Die letzten 5 Focus-News des innovations-reports im Überblick:

Im Focus: Nanoparticles help with malaria diagnosis – new rapid test in development

The WHO reports an estimated 429,000 malaria deaths each year. The disease mostly affects tropical and subtropical regions and in particular the African continent. The Fraunhofer Institute for Silicate Research ISC teamed up with the Fraunhofer Institute for Molecular Biology and Applied Ecology IME and the Institute of Tropical Medicine at the University of Tübingen for a new test method to detect malaria parasites in blood. The idea of the research project “NanoFRET” is to develop a highly sensitive and reliable rapid diagnostic test so that patient treatment can begin as early as possible.

Malaria is caused by parasites transmitted by mosquito bite. The most dangerous form of malaria is malaria tropica. Left untreated, it is fatal in most cases....

Im Focus: A “cosmic snake” reveals the structure of remote galaxies

The formation of stars in distant galaxies is still largely unexplored. For the first time, astron-omers at the University of Geneva have now been able to closely observe a star system six billion light-years away. In doing so, they are confirming earlier simulations made by the University of Zurich. One special effect is made possible by the multiple reflections of images that run through the cosmos like a snake.

Today, astronomers have a pretty accurate idea of how stars were formed in the recent cosmic past. But do these laws also apply to older galaxies? For around a...

Im Focus: Visual intelligence is not the same as IQ

Just because someone is smart and well-motivated doesn't mean he or she can learn the visual skills needed to excel at tasks like matching fingerprints, interpreting medical X-rays, keeping track of aircraft on radar displays or forensic face matching.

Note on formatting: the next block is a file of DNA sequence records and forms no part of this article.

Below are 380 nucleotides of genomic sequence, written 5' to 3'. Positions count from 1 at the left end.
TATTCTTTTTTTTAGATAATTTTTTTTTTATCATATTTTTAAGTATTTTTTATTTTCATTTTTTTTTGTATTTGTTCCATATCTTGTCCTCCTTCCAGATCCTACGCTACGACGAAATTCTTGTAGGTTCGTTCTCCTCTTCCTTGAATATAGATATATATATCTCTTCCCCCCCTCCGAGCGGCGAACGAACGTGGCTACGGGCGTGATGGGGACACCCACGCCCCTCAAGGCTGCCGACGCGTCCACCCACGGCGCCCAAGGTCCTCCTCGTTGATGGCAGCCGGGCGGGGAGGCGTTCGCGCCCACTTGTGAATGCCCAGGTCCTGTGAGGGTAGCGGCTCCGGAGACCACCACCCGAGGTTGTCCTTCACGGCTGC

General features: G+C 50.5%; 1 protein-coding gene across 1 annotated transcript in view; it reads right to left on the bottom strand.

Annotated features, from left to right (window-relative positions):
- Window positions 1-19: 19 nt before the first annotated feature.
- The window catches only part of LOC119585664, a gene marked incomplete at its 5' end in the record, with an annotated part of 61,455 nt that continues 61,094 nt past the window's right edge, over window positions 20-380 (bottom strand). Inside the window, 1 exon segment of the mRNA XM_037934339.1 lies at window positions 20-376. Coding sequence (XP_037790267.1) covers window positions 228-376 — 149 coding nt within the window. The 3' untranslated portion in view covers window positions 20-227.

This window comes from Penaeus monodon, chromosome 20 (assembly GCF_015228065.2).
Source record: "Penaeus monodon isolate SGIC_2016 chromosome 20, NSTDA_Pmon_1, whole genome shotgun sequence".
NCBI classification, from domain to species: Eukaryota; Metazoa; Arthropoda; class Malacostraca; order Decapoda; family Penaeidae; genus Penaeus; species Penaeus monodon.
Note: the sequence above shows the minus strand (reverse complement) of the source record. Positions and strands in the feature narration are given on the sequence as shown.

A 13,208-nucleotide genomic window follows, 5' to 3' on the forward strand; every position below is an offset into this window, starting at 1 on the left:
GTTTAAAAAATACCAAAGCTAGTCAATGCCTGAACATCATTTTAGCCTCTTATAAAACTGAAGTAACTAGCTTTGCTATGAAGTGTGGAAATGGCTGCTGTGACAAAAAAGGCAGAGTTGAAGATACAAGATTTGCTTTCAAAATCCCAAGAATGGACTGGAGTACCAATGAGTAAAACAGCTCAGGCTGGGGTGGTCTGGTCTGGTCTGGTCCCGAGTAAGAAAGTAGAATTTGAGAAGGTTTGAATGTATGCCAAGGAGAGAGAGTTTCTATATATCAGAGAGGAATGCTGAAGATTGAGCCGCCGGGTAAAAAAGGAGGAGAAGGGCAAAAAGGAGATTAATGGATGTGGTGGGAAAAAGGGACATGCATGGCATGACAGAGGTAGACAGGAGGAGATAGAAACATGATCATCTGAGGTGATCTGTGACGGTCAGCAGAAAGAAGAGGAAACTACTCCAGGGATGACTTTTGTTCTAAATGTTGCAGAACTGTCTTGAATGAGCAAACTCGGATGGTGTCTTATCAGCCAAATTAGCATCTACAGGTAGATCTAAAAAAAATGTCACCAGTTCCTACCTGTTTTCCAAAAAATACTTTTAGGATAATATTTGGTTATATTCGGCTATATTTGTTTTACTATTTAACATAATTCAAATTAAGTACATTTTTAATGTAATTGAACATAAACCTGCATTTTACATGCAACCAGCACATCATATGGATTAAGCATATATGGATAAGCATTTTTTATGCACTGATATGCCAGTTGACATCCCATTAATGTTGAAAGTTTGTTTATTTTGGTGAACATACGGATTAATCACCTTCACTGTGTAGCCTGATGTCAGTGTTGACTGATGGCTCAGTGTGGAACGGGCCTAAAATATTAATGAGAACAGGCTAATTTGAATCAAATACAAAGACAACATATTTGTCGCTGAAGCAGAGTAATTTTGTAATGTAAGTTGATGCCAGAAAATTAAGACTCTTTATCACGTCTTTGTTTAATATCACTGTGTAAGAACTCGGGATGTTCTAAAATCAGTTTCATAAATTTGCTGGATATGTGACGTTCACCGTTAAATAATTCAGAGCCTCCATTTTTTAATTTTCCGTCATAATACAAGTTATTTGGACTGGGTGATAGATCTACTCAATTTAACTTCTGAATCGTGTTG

That is the implication of a new study which shows for the first time that there is a broad range of differences in people's visual ability and that these...

Im Focus: Novel Nano-CT device creates high-resolution 3D-X-rays of tiny velvet worm legs

Computer Tomography (CT) is a standard procedure in hospitals, but so far, the technology has not been suitable for imaging extremely small objects. In PNAS, a team from the Technical University of Munich (TUM) describes a Nano-CT device that creates three-dimensional x-ray images at resolutions up to 100 nanometers. The first test application: Together with colleagues from the University of Kassel and Helmholtz-Zentrum Geesthacht the researchers analyzed the locomotory system of a velvet worm.

During a CT analysis, the object under investigation is x-rayed and a detector measures the respective amount of radiation absorbed from various angles....

Im Focus: Researchers Develop Data Bus for Quantum Computer

The quantum world is fragile; error correction codes are needed to protect the information stored in a quantum object from the deteriorating effects of noise. Quantum physicists in Innsbruck have developed a protocol to pass quantum information between differently encoded building blocks of a future quantum computer, such as processors and memories. Scientists may use this protocol in the future to build a data bus for quantum computers. The researchers have published their work in the journal Nature Communications.

Future quantum computers will be able to solve problems where conventional computers fail today. We are still far away from any large-scale implementation,...

All Focus news of the innovation-report >>>

Anzeige

Anzeige

Event News

Ecology Across Borders: International conference brings together 1,500 ecologists

15.11.2017 | Event News

Road into laboratory: Users discuss biaxial fatigue-testing for car and truck wheel

15.11.2017 | Event News

#Berlin5GWeek: The right network for Industry 4.0

30.10.2017 | Event News

 
Latest News

Researchers at IST Austria define function of an enigmatic synaptic protein

22.11.2017 | Life Sciences

Fine felted nanotubes: CAU research team develops new composite material made of carbon nanotubes

22.11.2017 | Materials Sciences

Women and lung cancer – the role of sex hormones

22.11.2017 | Life Sciences

VideoLinks
B2B-VideoLinks
More VideoLinks >>>